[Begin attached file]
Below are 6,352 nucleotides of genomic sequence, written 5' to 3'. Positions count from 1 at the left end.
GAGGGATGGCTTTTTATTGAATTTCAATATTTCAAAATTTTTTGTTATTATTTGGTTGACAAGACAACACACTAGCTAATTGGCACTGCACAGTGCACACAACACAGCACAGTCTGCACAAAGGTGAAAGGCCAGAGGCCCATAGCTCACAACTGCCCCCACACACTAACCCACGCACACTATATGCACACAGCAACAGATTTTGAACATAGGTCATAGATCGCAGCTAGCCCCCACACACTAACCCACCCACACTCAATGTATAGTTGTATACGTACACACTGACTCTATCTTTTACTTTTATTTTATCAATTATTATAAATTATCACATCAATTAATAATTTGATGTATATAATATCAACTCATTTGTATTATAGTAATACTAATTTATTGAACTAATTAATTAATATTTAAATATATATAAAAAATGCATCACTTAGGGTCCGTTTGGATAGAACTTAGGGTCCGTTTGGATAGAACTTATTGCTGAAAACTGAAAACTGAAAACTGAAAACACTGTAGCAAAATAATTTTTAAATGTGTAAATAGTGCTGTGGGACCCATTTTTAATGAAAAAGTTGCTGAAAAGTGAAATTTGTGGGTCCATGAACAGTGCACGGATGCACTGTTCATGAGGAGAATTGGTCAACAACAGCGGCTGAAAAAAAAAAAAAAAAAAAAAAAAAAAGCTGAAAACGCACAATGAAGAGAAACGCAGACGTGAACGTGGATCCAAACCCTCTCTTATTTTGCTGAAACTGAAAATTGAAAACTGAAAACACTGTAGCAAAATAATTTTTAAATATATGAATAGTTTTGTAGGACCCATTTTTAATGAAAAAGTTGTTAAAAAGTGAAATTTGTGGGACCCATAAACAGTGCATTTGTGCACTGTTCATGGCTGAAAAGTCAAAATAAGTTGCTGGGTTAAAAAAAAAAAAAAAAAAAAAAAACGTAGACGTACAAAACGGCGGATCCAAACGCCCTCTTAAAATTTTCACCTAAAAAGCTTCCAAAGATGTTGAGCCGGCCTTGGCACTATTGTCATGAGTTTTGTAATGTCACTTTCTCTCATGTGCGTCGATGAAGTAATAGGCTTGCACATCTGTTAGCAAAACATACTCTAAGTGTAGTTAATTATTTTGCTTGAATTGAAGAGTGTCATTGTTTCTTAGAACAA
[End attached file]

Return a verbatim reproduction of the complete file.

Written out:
Below are 6,352 nucleotides of genomic sequence, written 5' to 3'. Positions count from 1 at the left end.
GAGGGATGGCTTTTTATTGAATTTCAATATTTCAAAATTTTTTGTTATTATTTGGTTGACAAGACAACACACTAGCTAATTGGCACTGCACAGTGCACACAACACAGCACAGTCTGCACAAAGGTGAAAGGCCAGAGGCCCATAGCTCACAACTGCCCCCACACACTAACCCACGCACACTATATGCACACAGCAACAGATTTTGAACATAGGTCATAGATCGCAGCTAGCCCCCACACACTAACCCACCCACACTCAATGTATAGTTGTATACGTACACACTGACTCTATCTTTTACTTTTATTTTATCAATTATTATAAATTATCACATCAATTAATAATTTGATGTATATAATATCAACTCATTTGTATTATAGTAATACTAATTTATTGAACTAATTAATTAATATTTAAATATATATAAAAAATGCATCACTTAGGGTCCGTTTGGATAGAACTTAGGGTCCGTTTGGATAGAACTTATTGCTGAAAACTGAAAACTGAAAACTGAAAACACTGTAGCAAAATAATTTTTAAATGTGTAAATAGTGCTGTGGGACCCATTTTTAATGAAAAAGTTGCTGAAAAGTGAAATTTGTGGGTCCATGAACAGTGCACGGATGCACTGTTCATGAGGAGAATTGGTCAACAACAGCGGCTGAAAAAAAAAAAAAAAAAAAAAAAAAAAGCTGAAAACGCACAATGAAGAGAAACGCAGACGTGAACGTGGATCCAAACCCTCTCTTATTTTGCTGAAACTGAAAATTGAAAACTGAAAACACTGTAGCAAAATAATTTTTAAATATATGAATAGTTTTGTAGGACCCATTTTTAATGAAAAAGTTGTTAAAAAGTGAAATTTGTGGGACCCATAAACAGTGCATTTGTGCACTGTTCATGGCTGAAAAGTCAAAATAAGTTGCTGGGTTAAAAAAAAAAAAAAAAAAAAAAAACGTAGACGTACAAAACGGCGGATCCAAACGCCCTCTTAAAATTTTCACCTAAAAAGCTTCCAAAGATGTTGAGCCGGCCTTGGCACTATTGTCATGAGTTTTGTAATGTCACTTTCTCTCATGTGCGTCGATGAAGTAATAGGCTTGCACATCTGTTAGCAAAACATACTCTAAGTGTAGTTAATTATTTTGCTTGAATTGAAGAGTGTCATTGTTTCTTAGAACAA